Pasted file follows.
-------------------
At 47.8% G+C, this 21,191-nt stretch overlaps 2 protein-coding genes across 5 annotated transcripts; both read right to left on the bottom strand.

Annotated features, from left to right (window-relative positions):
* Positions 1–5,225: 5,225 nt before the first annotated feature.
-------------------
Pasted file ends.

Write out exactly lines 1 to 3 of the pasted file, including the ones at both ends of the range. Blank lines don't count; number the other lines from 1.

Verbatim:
At 47.8% G+C, this 21,191-nt stretch overlaps 2 protein-coding genes across 5 annotated transcripts; both read right to left on the bottom strand.

Annotated features, from left to right (window-relative positions):
* Positions 1–5,225: 5,225 nt before the first annotated feature.